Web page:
In recent years, the high-intensity interval training (HIIT) approach has exploded with popularity, and for good reason. Short bursts of high-intensity exercise have been shown to be effective for fat loss and improving various health markers. HIIT workouts can also be completed effectively over a short duration. This makes them appealing and doable in today’s busy modern lifestyles.
But are they always the best answer? Qualified personal trainers are well versed in the knowledge that one size does not fit all when it comes to fitness programs. Just because something is ‘trendy’ or backed by scientific studies, it doesn’t mean it’s always going to be the best choice for any given client. There are so many factors to consider in program design, from the person’s medical and injury history and current status to their goals, preferences and lifestyle considerations.
So is there still a place for the ‘less sexy’ steady-state cardio in your 2019-2020 fitness plan? Let’s take a look at the benefits of each type of cardio, side by side.
HIIT training involves alternating between short bursts of high-intensity exercise and recovery periods. There are various protocols that can be used when it comes to the length of the high-intensity exercise portion and the recovery portion.
Tabata is one well known HIIT protocol that involves 20 seconds of high intensity followed by 10 seconds of recovery and repeated for four minutes. This is known as a 2:1 work/rest ratio. HIIT work/rest ratios can vary greatly. For example, you could use a 1:3 protocol or even a 1:12 protocol depending on your objective.
The ‘work’ portion in HIIT training could range from just a few seconds, up until about 2 minutes, to ensure that it’s primarily an anaerobic activity. It’s generally performed at around 85-100% of maximum capacity. A HIIT cardio session could be completed in a number of ways including varying the resistance level and/or speed on one piece of cardio equipment or performing various bodyweight cardio-based exercises such as mountain climbers and burpees.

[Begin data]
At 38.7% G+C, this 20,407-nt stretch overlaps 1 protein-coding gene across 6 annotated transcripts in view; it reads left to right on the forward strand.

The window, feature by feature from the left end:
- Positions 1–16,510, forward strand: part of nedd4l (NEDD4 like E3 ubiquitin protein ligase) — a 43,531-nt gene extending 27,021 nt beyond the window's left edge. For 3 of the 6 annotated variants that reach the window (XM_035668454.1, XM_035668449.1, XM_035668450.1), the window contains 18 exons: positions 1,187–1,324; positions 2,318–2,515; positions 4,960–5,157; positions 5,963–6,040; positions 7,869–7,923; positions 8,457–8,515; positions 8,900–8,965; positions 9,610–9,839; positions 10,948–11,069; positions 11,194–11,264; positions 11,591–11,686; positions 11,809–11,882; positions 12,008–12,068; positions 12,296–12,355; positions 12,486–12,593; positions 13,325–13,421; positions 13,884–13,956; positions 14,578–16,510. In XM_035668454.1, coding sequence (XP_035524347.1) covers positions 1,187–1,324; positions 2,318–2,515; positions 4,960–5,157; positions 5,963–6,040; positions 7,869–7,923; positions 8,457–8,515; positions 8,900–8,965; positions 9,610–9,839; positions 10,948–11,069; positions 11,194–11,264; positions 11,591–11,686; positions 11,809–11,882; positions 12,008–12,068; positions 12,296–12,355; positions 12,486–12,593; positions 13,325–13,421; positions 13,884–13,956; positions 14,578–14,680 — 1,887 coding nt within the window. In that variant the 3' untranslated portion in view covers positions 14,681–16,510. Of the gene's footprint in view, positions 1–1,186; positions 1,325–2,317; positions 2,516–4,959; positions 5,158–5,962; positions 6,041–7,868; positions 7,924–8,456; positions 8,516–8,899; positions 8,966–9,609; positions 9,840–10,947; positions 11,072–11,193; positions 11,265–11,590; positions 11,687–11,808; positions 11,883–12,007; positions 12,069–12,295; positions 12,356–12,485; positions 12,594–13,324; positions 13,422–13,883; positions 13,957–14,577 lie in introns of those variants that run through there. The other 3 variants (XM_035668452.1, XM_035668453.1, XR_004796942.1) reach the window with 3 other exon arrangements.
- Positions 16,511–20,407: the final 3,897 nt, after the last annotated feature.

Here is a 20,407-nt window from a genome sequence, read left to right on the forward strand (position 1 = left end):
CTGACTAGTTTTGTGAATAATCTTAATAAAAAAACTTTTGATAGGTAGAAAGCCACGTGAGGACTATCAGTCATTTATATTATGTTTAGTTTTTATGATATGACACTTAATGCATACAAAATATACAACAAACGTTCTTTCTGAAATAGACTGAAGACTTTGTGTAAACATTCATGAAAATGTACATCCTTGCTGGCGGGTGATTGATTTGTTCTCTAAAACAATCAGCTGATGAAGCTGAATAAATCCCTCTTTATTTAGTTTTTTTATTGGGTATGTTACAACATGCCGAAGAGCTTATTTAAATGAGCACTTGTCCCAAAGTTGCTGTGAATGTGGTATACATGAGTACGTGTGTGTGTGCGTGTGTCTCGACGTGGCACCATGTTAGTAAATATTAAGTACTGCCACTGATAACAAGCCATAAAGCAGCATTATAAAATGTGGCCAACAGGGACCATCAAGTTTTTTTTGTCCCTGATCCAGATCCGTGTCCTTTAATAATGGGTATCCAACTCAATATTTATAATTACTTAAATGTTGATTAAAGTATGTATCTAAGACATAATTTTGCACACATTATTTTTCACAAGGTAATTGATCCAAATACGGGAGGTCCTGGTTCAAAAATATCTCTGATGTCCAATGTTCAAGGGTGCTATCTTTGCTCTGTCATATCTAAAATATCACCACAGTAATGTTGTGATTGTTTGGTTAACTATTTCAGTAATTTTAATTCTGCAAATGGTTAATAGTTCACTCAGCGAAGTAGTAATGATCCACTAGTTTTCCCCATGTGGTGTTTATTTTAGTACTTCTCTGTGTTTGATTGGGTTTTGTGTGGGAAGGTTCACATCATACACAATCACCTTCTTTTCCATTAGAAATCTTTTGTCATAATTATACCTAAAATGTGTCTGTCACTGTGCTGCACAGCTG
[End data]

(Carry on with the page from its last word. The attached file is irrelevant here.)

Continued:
Conversely, steady-state cardio involves maintaining a steady energy output (usually at around 50-70% of maximal capacity) during your cardio session. Energy output remains relatively consistent and the intensity of the ‘work’ is comparatively lower because the work portion is continuous. Examples could include going for a jog or swim where you don’t vary your intensity by much.
Cardio exercise can also be known as ‘huffy puffy’ exercise. It’s the type of activity that really gets your heart rate elevated. It’s important to recognise that both steady-state and HIIT training can be effective forms of cardio training. Both forms of cardio can be beneficial for lowering blood pressure, burning body fat, improving insulin sensitivity and improving oxygen consumption.
Studies vary in their findings in terms of which type is ‘better’ in terms of improving any given health marker. Therefore, let’s focus on the most consistent findings associated with each type of training.
Both types of cardio have their merits and both can have a place in your program. Ultimately, your program design depends on a number of important factors including enjoyment, past and current medical and injury history, specificity in terms of your goals, and your lifestyle considerations.
Our at-home personal trainers can help you make sense of it all and design your program with all these factors in mind. They’ll help you create a balanced program that has just the right mix of variables for where you’re at right now, and what you want to achieve.
Get in touch so we can help you get the best results and enjoyment from a cardio program that is tailored to your needs.
Do you do HIIT, steady-state or both types of cardio in your program? Leave a comment below!